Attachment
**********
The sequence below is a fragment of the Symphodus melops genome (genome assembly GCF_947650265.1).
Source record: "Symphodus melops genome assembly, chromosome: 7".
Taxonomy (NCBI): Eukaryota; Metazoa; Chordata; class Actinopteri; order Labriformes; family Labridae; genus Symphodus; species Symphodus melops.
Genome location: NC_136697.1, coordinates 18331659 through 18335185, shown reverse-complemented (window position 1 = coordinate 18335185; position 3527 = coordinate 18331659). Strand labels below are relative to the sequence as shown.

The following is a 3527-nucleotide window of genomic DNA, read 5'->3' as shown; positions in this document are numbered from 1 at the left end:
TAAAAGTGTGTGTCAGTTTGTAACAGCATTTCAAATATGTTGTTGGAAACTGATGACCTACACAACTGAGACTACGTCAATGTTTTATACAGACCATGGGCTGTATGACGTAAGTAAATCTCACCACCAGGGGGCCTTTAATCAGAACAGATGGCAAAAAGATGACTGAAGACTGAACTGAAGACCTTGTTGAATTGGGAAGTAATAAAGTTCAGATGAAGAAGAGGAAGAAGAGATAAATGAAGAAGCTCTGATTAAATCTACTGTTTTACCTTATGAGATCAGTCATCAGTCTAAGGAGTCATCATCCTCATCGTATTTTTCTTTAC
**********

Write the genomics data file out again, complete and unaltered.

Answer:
The sequence below is a fragment of the Symphodus melops genome (genome assembly GCF_947650265.1).
Source record: "Symphodus melops genome assembly, chromosome: 7".
Taxonomy (NCBI): Eukaryota; Metazoa; Chordata; class Actinopteri; order Labriformes; family Labridae; genus Symphodus; species Symphodus melops.
Genome location: NC_136697.1, coordinates 18331659 through 18335185, shown reverse-complemented (window position 1 = coordinate 18335185; position 3527 = coordinate 18331659). Strand labels below are relative to the sequence as shown.

The following is a 3527-nucleotide window of genomic DNA, read 5'->3' as shown; positions in this document are numbered from 1 at the left end:
TAAAAGTGTGTGTCAGTTTGTAACAGCATTTCAAATATGTTGTTGGAAACTGATGACCTACACAACTGAGACTACGTCAATGTTTTATACAGACCATGGGCTGTATGACGTAAGTAAATCTCACCACCAGGGGGCCTTTAATCAGAACAGATGGCAAAAAGATGACTGAAGACTGAACTGAAGACCTTGTTGAATTGGGAAGTAATAAAGTTCAGATGAAGAAGAGGAAGAAGAGATAAATGAAGAAGCTCTGATTAAATCTACTGTTTTACCTTATGAGATCAGTCATCAGTCTAAGGAGTCATCATCCTCATCGTATTTTTCTTTAC